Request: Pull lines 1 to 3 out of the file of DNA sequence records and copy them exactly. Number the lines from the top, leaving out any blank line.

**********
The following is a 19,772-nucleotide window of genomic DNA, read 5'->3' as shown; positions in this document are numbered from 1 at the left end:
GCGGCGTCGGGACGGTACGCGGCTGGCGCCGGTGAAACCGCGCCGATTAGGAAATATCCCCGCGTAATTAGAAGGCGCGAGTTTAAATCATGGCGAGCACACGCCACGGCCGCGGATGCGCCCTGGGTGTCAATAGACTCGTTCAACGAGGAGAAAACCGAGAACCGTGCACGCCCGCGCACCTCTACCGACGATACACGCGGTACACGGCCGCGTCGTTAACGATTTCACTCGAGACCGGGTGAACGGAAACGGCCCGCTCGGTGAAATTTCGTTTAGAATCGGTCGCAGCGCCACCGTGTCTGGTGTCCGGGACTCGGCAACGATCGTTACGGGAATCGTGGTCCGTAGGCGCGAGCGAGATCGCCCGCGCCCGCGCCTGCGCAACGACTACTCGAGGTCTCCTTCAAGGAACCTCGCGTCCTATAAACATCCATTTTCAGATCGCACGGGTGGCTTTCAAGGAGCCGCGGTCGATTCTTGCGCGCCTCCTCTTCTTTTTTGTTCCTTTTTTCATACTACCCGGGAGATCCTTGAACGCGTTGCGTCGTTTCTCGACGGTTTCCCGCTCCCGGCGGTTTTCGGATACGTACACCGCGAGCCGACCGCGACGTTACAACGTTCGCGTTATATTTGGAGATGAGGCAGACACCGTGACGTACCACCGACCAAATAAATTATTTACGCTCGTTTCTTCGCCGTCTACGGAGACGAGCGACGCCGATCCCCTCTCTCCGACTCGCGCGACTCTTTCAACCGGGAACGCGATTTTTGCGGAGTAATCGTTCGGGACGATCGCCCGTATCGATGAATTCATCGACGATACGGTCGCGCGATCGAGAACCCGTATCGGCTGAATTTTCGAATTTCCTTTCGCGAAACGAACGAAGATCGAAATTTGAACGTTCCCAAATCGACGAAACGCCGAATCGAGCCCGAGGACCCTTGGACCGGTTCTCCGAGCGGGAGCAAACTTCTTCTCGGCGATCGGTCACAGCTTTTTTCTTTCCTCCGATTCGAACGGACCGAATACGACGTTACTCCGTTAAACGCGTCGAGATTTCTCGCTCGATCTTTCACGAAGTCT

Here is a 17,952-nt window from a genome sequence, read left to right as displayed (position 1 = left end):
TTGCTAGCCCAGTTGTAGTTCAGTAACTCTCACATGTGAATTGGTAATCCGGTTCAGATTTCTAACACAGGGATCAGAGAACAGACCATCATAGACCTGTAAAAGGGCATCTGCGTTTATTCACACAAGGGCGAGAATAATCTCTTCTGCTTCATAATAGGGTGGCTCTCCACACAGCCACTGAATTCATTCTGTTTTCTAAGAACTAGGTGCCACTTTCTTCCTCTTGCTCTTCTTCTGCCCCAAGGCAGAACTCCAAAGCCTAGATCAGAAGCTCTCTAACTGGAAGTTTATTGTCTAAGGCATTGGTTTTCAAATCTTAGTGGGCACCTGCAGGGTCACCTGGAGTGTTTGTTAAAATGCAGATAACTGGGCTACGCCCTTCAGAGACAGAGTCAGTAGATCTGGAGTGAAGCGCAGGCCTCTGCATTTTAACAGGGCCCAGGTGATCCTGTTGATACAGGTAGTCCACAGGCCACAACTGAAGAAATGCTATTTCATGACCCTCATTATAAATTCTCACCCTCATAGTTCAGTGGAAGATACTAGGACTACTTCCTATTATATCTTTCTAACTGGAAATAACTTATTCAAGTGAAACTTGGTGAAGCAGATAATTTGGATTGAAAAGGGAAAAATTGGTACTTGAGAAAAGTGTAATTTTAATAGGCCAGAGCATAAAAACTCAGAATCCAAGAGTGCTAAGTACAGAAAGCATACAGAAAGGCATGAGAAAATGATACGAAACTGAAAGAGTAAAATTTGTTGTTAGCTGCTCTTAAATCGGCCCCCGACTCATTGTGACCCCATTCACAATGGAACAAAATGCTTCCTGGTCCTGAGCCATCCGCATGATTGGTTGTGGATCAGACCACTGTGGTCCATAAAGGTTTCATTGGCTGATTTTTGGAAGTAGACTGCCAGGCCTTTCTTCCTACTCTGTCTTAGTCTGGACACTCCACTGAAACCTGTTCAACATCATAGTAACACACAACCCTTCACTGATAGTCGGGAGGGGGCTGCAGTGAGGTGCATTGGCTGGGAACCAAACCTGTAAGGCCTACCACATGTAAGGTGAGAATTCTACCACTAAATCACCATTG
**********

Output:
The following is a 19,772-nucleotide window of genomic DNA, read 5'->3' as shown; positions in this document are numbered from 1 at the left end:
GCGGCGTCGGGACGGTACGCGGCTGGCGCCGGTGAAACCGCGCCGATTAGGAAATATCCCCGCGTAATTAGAAGGCGCGAGTTTAAATCATGGCGAGCACACGCCACGGCCGCGGATGCGCCCTGGGTGTCAATAGACTCGTTCAACGAGGAGAAAACCGAGAACCGTGCACGCCCGCGCACCTCTACCGACGATACACGCGGTACACGGCCGCGTCGTTAACGATTTCACTCGAGACCGGGTGAACGGAAACGGCCCGCTCGGTGAAATTTCGTTTAGAATCGGTCGCAGCGCCACCGTGTCTGGTGTCCGGGACTCGGCAACGATCGTTACGGGAATCGTGGTCCGTAGGCGCGAGCGAGATCGCCCGCGCCCGCGCCTGCGCAACGACTACTCGAGGTCTCCTTCAAGGAACCTCGCGTCCTATAAACATCCATTTTCAGATCGCACGGGTGGCTTTCAAGGAGCCGCGGTCGATTCTTGCGCGCCTCCTCTTCTTTTTTGTTCCTTTTTTCATACTACCCGGGAGATCCTTGAACGCGTTGCGTCGTTTCTCGACGGTTTCCCGCTCCCGGCGGTTTTCGGATACGTACACCGCGAGCCGACCGCGACGTTACAACGTTCGCGTTATATTTGGAGATGAGGCAGACACCGTGACGTACCACCGACCAAATAAATTATTTACGCTCGTTTCTTCGCCGTCTACGGAGACGAGCGACGCCGATCCCCTCTCTCCGACTCGCGCGACTCTTTCAACCGGGAACGCGATTTTTGCGGAGTAATCGTTCGGGACGATCGCCCGTATCGATGAATTCATCGACGATACGGTCGCGCGATCGAGAACCCGTATCGGCTGAATTTTCGAATTTCCTTTCGCGAAACGAACGAAGATCGAAATTTGAACGTTCCCAAATCGACGAAACGCCGAATCGAGCCCGAGGACCCTTGGACCGGTTCTCCGAGCGGGAGCAAACTTCTTCTCGGCGATCGGTCACAGCTTTTTTCTTTCCTCCGATTCGAACGGACCGAATACGACGTTACTCCGTTAAACGCGTCGAGATTTCTCGCTCGATCTTTCACGAAGTCT

Here is a 17,952-nt window from a genome sequence, read left to right as displayed (position 1 = left end):